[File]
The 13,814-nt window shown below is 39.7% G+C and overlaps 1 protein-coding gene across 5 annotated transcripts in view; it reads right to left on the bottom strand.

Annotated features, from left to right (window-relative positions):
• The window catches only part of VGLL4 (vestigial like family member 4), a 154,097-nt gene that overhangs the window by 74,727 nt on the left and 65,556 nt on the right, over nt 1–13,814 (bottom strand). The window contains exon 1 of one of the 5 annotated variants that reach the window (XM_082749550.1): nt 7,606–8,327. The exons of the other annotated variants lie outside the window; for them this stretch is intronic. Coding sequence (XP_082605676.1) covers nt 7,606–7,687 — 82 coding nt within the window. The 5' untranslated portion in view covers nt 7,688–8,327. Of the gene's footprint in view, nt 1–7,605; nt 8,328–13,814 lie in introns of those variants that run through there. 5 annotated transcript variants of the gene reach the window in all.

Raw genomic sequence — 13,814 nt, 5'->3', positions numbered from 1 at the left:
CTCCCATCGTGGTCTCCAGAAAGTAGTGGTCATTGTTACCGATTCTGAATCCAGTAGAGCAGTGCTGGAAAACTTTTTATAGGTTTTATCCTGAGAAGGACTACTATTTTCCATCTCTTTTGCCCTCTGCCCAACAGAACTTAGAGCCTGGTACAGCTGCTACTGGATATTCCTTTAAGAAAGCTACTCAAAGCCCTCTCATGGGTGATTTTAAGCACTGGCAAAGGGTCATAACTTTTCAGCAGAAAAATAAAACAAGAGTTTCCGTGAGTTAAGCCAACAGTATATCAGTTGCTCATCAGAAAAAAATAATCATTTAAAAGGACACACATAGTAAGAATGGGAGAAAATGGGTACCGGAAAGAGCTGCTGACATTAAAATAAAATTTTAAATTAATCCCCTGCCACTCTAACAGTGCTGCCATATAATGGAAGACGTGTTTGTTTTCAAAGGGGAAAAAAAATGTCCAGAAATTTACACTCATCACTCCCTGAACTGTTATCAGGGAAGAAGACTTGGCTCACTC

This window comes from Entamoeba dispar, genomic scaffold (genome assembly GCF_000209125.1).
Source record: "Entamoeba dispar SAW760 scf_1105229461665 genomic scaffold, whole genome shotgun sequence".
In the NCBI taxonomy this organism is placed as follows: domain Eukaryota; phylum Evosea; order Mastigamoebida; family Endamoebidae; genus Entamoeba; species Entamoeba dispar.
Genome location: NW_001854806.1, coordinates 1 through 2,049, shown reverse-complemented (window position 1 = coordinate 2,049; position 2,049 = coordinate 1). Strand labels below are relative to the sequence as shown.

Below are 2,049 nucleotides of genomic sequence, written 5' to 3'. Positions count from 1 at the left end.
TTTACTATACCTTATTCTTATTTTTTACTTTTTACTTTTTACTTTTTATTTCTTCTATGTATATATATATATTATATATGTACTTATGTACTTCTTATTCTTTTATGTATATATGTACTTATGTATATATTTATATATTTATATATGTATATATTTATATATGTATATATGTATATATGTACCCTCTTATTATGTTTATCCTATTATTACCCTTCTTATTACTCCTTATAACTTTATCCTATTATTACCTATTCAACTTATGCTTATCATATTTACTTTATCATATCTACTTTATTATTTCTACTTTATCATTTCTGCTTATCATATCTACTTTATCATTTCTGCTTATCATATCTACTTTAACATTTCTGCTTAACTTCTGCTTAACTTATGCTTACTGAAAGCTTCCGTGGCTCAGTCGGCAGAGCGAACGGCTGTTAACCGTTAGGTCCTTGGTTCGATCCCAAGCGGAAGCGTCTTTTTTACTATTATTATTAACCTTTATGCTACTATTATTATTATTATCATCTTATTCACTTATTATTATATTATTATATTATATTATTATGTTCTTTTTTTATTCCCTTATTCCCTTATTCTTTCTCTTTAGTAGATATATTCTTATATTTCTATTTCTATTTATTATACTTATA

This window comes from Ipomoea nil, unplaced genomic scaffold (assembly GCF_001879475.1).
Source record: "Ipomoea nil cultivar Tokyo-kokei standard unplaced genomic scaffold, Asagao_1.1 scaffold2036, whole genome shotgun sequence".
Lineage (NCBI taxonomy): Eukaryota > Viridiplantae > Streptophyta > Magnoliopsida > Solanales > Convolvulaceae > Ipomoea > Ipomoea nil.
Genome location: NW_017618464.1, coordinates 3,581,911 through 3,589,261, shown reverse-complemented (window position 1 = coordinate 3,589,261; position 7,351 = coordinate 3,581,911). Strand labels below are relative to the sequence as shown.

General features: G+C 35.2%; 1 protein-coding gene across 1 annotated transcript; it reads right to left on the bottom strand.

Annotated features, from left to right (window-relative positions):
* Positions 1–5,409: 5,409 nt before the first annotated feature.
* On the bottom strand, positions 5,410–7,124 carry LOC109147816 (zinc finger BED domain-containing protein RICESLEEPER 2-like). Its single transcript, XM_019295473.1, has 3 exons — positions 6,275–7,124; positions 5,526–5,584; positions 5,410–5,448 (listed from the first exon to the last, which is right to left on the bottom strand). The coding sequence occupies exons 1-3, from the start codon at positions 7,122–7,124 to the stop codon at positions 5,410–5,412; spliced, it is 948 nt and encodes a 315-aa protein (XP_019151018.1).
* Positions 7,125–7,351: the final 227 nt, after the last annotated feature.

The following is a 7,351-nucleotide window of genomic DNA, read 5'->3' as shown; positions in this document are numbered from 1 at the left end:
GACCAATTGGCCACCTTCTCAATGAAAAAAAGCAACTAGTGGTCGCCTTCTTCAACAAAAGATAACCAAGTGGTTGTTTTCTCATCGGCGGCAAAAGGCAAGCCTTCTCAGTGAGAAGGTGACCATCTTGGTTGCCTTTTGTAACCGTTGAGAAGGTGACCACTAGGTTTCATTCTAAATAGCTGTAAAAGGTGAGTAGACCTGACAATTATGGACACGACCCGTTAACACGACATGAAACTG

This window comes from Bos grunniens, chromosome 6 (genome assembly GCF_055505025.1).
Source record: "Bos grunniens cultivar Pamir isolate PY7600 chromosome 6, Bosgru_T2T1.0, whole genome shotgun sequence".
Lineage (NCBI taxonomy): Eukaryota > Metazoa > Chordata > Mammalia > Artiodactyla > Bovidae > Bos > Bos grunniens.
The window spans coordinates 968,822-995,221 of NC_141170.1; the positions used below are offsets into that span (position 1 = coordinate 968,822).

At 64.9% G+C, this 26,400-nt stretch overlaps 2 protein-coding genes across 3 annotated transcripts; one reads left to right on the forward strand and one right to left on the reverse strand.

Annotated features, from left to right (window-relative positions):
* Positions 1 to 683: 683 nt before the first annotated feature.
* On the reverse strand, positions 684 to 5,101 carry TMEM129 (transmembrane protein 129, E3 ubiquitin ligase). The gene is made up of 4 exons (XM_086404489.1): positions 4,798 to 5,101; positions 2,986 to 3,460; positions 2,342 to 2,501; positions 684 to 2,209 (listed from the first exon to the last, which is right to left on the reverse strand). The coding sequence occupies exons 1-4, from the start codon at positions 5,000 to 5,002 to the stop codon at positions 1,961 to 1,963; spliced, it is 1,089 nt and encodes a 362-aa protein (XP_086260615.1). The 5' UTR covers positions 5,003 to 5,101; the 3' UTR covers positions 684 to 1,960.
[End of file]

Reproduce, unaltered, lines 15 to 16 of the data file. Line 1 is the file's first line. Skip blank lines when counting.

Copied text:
Genome location: NW_017618464.1, coordinates 3,581,911 through 3,589,261, shown reverse-complemented (window position 1 = coordinate 3,589,261; position 7,351 = coordinate 3,581,911). Strand labels below are relative to the sequence as shown.

General features: G+C 35.2%; 1 protein-coding gene across 1 annotated transcript; it reads right to left on the bottom strand.